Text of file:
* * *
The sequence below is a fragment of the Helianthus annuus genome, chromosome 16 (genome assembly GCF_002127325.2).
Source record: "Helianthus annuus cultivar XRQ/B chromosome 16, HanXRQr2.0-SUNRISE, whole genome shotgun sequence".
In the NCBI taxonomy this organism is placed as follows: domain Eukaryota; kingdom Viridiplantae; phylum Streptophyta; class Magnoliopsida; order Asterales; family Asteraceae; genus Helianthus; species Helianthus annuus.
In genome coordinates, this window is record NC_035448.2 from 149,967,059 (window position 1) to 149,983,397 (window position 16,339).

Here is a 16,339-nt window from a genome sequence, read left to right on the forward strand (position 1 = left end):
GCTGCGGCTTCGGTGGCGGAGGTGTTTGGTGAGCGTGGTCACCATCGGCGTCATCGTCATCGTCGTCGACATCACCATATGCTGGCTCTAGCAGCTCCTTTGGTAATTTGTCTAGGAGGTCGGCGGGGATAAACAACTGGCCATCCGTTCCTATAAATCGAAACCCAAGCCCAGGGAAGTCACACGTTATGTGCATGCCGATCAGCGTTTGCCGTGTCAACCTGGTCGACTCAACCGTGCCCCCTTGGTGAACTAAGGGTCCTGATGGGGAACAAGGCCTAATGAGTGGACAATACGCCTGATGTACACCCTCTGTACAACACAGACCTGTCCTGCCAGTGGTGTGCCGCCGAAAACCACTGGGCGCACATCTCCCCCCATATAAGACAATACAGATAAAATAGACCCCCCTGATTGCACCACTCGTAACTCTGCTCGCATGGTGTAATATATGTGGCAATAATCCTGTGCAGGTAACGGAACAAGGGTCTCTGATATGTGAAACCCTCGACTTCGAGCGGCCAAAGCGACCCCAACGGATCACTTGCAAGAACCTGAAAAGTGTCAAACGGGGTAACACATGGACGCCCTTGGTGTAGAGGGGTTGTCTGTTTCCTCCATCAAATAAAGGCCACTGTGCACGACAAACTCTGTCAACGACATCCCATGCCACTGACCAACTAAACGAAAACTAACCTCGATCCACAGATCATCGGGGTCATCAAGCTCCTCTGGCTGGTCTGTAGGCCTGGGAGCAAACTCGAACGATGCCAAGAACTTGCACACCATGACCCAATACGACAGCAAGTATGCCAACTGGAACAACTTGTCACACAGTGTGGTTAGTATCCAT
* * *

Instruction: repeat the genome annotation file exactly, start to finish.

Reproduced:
The sequence below is a fragment of the Helianthus annuus genome, chromosome 16 (genome assembly GCF_002127325.2).
Source record: "Helianthus annuus cultivar XRQ/B chromosome 16, HanXRQr2.0-SUNRISE, whole genome shotgun sequence".
In the NCBI taxonomy this organism is placed as follows: domain Eukaryota; kingdom Viridiplantae; phylum Streptophyta; class Magnoliopsida; order Asterales; family Asteraceae; genus Helianthus; species Helianthus annuus.
In genome coordinates, this window is record NC_035448.2 from 149,967,059 (window position 1) to 149,983,397 (window position 16,339).

Here is a 16,339-nt window from a genome sequence, read left to right on the forward strand (position 1 = left end):
GCTGCGGCTTCGGTGGCGGAGGTGTTTGGTGAGCGTGGTCACCATCGGCGTCATCGTCATCGTCGTCGACATCACCATATGCTGGCTCTAGCAGCTCCTTTGGTAATTTGTCTAGGAGGTCGGCGGGGATAAACAACTGGCCATCCGTTCCTATAAATCGAAACCCAAGCCCAGGGAAGTCACACGTTATGTGCATGCCGATCAGCGTTTGCCGTGTCAACCTGGTCGACTCAACCGTGCCCCCTTGGTGAACTAAGGGTCCTGATGGGGAACAAGGCCTAATGAGTGGACAATACGCCTGATGTACACCCTCTGTACAACACAGACCTGTCCTGCCAGTGGTGTGCCGCCGAAAACCACTGGGCGCACATCTCCCCCCATATAAGACAATACAGATAAAATAGACCCCCCTGATTGCACCACTCGTAACTCTGCTCGCATGGTGTAATATATGTGGCAATAATCCTGTGCAGGTAACGGAACAAGGGTCTCTGATATGTGAAACCCTCGACTTCGAGCGGCCAAAGCGACCCCAACGGATCACTTGCAAGAACCTGAAAAGTGTCAAACGGGGTAACACATGGACGCCCTTGGTGTAGAGGGGTTGTCTGTTTCCTCCATCAAATAAAGGCCACTGTGCACGACAAACTCTGTCAACGACATCCCATGCCACTGACCAACTAAACGAAAACTAACCTCGATCCACAGATCATCGGGGTCATCAAGCTCCTCTGGCTGGTCTGTAGGCCTGGGAGCAAACTCGAACGATGCCAAGAACTTGCACACCATGACCCAATACGACAGCAAGTATGCCAACTGGAACAACTTGTCACACAGTGTGGTTAGTATCCAT